Breaking Free Session 5
by Ashley Mease | August 21, 2016Breaking Free Online Bible Study | Week 5
As we study Breaking Free, The Journey by Beth Moore, we’re now half-way through our bible study lessons. This week we focus on how Jesus ministers the brokenhearted. We learn about the flaming arrow and God’s precise aim as he pierces our hearts. We learn about binding wounds that are hemorrhaging. I thought about the wife who’s husband has an affair, the obvious broken heart, and the resulting hemorrhaging. Or the Mom who tragically lost her son and the unbearable grief she suffers. Life is about suffering and pain. God is about what we do with the suffering and the pain, allowing Him to heal our wounds, or drowning in our sorrows.
This week as we study hurts and betrayal, we’re removing the bandages (or duct tape) and allowing the Father to heal. Give yourself a gift of solitude, alone with your homework, and allow time for His presence as you break free. For those not participating in the Bible study and reading the post because of past hurt, continue reading the article. If you find healing and comfort in the words, then join the study or contact your women’s ministry at your local church and seek healing. Let’s clarify that childhood abuse is not only physical, but also includes emotional abuse or neglect. While there are various degrees of child abuse from mild to severe, in each case the spirit of an innocent child is deeply wounded and the child wears the badge of hurt throughout her adult life. You’ll see hurt by destructive behaviors-such as alcohol or drug addiction, gambling or sexual addiction, eating disorders, depression, and many other physical signs of her childhood abuse. What you cannot see is the spiritual wound, because she hides in shame from God and from herself.
In Breaking Free by Beth Moore, we’re peeling away the bandages that cover her shame. These bandages include:
- A cycle of shame
- A veil of fear
- A heart of stone
- A voice of anger
- A will to control
Our week five study seems long and exhausting, because we’re reaching into our reserves for the courage and strength to deal with broken hearts wounded in childhood. Lesson One brought us right to the heart, lesson Two peeled open childhood wounds and lesson three examines a mending of these wounds. From these spiritual truths comes an opportunity to mend from past victimization and find glory in the presence of Jesus. We learn that some level of child victimization will probably continue throughout the world and we find the source of the abuse stems from Satan, the prowling lion, seeking his prey. Once abused in childhood, the enemy knows his opportunity exists to shame, punish, degrade and isolate us. We turn towards self-medicating sins, such as promiscuity, addictions, affairs, and scandalous behaviors. The trap has been set for us by our abuser and captivity is reinforced throughout our adult life. Satan takes us captive to to his will, not God’s. Until now, as we participate in Breaking Free and seek freedom from our captivity!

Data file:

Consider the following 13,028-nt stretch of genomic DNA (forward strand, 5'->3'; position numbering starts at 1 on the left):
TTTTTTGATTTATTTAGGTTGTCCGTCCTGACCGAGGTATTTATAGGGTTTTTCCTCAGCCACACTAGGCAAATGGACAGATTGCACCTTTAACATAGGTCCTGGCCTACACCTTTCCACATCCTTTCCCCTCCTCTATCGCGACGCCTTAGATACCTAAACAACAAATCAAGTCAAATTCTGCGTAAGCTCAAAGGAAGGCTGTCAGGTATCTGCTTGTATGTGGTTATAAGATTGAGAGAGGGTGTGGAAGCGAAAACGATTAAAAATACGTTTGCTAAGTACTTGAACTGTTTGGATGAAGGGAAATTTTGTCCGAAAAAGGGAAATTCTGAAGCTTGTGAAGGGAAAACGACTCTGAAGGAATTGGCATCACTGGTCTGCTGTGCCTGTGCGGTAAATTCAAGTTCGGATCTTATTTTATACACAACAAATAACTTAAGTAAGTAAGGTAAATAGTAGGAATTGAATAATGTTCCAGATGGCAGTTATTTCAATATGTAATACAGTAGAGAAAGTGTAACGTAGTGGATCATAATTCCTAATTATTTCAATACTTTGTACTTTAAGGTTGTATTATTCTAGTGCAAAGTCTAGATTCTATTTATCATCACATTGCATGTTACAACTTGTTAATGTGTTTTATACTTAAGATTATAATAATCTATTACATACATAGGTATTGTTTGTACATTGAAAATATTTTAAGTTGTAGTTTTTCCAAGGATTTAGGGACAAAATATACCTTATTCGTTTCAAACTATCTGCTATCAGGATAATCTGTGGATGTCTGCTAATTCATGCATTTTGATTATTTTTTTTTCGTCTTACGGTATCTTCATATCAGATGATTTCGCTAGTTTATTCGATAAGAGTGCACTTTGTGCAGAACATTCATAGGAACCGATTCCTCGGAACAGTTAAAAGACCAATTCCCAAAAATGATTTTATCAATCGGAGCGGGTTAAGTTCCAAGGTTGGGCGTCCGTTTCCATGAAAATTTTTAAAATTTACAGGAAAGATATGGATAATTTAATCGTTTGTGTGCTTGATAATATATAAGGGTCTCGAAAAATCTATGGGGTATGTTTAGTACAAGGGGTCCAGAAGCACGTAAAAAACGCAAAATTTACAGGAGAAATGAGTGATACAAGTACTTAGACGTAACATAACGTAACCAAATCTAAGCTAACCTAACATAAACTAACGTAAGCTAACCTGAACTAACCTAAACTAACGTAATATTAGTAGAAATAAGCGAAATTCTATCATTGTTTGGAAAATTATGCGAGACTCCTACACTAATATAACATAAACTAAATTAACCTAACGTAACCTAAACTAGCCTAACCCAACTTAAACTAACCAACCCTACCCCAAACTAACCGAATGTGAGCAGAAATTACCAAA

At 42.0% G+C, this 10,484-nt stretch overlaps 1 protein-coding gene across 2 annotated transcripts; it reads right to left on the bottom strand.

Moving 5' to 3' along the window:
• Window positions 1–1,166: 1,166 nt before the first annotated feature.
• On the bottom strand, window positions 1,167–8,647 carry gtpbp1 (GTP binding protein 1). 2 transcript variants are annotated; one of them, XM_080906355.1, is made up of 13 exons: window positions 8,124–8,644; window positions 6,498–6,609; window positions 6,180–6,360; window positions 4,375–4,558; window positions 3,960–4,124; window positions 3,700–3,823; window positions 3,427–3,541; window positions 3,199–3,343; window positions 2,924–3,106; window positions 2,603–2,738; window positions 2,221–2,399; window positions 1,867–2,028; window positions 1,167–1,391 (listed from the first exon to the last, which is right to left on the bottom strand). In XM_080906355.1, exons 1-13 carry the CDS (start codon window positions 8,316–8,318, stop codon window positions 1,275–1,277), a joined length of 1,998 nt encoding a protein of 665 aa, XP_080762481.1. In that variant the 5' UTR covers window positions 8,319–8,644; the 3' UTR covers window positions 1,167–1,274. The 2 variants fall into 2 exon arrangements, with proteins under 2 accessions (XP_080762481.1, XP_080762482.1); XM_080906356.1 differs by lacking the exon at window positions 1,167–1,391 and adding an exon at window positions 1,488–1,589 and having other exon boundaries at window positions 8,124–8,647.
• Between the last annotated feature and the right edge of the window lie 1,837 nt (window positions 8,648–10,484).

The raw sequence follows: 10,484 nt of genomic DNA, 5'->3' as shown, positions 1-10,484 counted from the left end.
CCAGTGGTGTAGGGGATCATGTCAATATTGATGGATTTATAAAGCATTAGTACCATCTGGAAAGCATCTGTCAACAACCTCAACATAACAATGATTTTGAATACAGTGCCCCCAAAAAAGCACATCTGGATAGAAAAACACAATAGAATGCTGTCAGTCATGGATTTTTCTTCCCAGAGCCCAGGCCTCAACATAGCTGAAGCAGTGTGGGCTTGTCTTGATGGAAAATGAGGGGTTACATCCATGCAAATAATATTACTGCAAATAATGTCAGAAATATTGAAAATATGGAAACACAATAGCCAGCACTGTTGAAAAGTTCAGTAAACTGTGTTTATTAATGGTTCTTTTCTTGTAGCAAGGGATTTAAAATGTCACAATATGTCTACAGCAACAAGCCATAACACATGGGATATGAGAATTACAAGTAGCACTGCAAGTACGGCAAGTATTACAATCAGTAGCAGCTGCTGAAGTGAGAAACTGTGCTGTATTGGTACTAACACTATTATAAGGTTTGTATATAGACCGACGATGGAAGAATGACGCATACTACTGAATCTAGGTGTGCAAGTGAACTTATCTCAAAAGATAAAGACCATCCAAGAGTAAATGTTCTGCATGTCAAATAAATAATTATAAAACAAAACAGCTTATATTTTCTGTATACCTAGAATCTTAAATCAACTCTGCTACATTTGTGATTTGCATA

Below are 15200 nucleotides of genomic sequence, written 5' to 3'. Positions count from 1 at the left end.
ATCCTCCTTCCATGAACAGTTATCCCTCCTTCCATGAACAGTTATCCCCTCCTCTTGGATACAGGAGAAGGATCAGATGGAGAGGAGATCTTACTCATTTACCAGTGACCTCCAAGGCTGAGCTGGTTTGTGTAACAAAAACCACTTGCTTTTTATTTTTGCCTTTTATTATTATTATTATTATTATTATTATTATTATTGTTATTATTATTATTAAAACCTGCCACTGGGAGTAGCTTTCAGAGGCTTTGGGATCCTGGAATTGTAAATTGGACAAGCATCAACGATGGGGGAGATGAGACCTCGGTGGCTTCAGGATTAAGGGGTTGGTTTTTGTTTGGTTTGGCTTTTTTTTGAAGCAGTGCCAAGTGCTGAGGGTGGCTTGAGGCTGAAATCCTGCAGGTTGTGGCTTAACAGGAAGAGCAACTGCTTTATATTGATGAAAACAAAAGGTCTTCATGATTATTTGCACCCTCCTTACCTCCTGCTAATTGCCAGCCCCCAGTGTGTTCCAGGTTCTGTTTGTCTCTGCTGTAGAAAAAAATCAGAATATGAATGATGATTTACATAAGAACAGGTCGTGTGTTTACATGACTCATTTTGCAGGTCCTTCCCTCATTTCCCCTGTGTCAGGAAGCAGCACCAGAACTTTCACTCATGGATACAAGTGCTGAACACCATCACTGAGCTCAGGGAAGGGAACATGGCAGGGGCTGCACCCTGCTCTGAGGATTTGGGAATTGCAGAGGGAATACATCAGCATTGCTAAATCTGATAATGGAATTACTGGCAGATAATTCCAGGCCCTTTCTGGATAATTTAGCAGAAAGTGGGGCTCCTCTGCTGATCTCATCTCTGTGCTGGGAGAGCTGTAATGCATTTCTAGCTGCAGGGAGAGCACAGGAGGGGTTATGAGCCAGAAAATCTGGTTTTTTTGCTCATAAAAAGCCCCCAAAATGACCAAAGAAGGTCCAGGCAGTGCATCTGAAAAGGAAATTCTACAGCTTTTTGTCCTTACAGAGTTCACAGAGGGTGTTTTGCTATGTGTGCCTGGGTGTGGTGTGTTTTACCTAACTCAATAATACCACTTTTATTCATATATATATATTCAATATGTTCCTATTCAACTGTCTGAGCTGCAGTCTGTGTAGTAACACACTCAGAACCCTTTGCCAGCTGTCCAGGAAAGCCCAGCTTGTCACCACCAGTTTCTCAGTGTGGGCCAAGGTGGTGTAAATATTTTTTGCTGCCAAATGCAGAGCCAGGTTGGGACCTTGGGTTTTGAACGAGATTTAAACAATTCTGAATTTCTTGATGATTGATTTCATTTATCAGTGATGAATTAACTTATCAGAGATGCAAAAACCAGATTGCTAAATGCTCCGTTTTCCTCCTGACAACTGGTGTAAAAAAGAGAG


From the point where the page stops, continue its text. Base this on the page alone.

When we face betrayal, we assume that something must be wrong with us. We blame ourselves and isolate ourselves from further hurt. Jesus was betrayed by Judas and the disciples fled. A perfect son of God, tempted by Satan, walking in obedience and fear of the Lord, was deserted by HIS friends. Jesus did not respond with anger, temper tantrums or gossip-he responded with love and understanding for God’s perfect will. Next time you face betrayal, don’t turn towards self-analysis, destructive habits or bondage. Look up, at Father God, and seek glory and peace in His Presence. You always have One True Friend-Jesus.
Assignment For the Week
- What was your most memorable heartbreak in childhood? Please do not share anything you want to keep private.
- Why do you believe child victimization will continue to occur in our world? (page 113)
- Have you ever faced a season where you seemed to face one loss after another? When and what was involved? (page 121)
- How do you think the loss of faith can turn into a form of bondage? (page 122)